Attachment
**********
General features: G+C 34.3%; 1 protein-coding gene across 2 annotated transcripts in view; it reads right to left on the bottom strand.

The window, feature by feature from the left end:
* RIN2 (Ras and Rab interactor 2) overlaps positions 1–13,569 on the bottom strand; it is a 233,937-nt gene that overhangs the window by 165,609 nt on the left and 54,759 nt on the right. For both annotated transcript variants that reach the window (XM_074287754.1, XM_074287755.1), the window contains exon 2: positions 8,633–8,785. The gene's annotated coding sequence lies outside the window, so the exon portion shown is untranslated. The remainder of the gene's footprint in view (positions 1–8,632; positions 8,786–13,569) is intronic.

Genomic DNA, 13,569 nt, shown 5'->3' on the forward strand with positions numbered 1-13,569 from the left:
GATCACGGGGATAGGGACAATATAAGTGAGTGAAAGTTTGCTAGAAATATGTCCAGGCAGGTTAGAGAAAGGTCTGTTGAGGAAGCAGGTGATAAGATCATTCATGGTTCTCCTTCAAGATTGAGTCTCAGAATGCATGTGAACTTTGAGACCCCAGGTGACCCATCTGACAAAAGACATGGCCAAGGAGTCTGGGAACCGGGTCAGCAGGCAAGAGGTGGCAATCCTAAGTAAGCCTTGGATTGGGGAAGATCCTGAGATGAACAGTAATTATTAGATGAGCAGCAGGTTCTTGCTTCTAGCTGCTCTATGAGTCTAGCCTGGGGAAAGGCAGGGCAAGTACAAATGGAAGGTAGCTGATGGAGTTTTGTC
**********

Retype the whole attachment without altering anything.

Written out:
General features: G+C 34.3%; 1 protein-coding gene across 2 annotated transcripts in view; it reads right to left on the bottom strand.

The window, feature by feature from the left end:
* RIN2 (Ras and Rab interactor 2) overlaps positions 1–13,569 on the bottom strand; it is a 233,937-nt gene that overhangs the window by 165,609 nt on the left and 54,759 nt on the right. For both annotated transcript variants that reach the window (XM_074287754.1, XM_074287755.1), the window contains exon 2: positions 8,633–8,785. The gene's annotated coding sequence lies outside the window, so the exon portion shown is untranslated. The remainder of the gene's footprint in view (positions 1–8,632; positions 8,786–13,569) is intronic.

Genomic DNA, 13,569 nt, shown 5'->3' on the forward strand with positions numbered 1-13,569 from the left:
GATCACGGGGATAGGGACAATATAAGTGAGTGAAAGTTTGCTAGAAATATGTCCAGGCAGGTTAGAGAAAGGTCTGTTGAGGAAGCAGGTGATAAGATCATTCATGGTTCTCCTTCAAGATTGAGTCTCAGAATGCATGTGAACTTTGAGACCCCAGGTGACCCATCTGACAAAAGACATGGCCAAGGAGTCTGGGAACCGGGTCAGCAGGCAAGAGGTGGCAATCCTAAGTAAGCCTTGGATTGGGGAAGATCCTGAGATGAACAGTAATTATTAGATGAGCAGCAGGTTCTTGCTTCTAGCTGCTCTATGAGTCTAGCCTGGGGAAAGGCAGGGCAAGTACAAATGGAAGGTAGCTGATGGAGTTTTGTC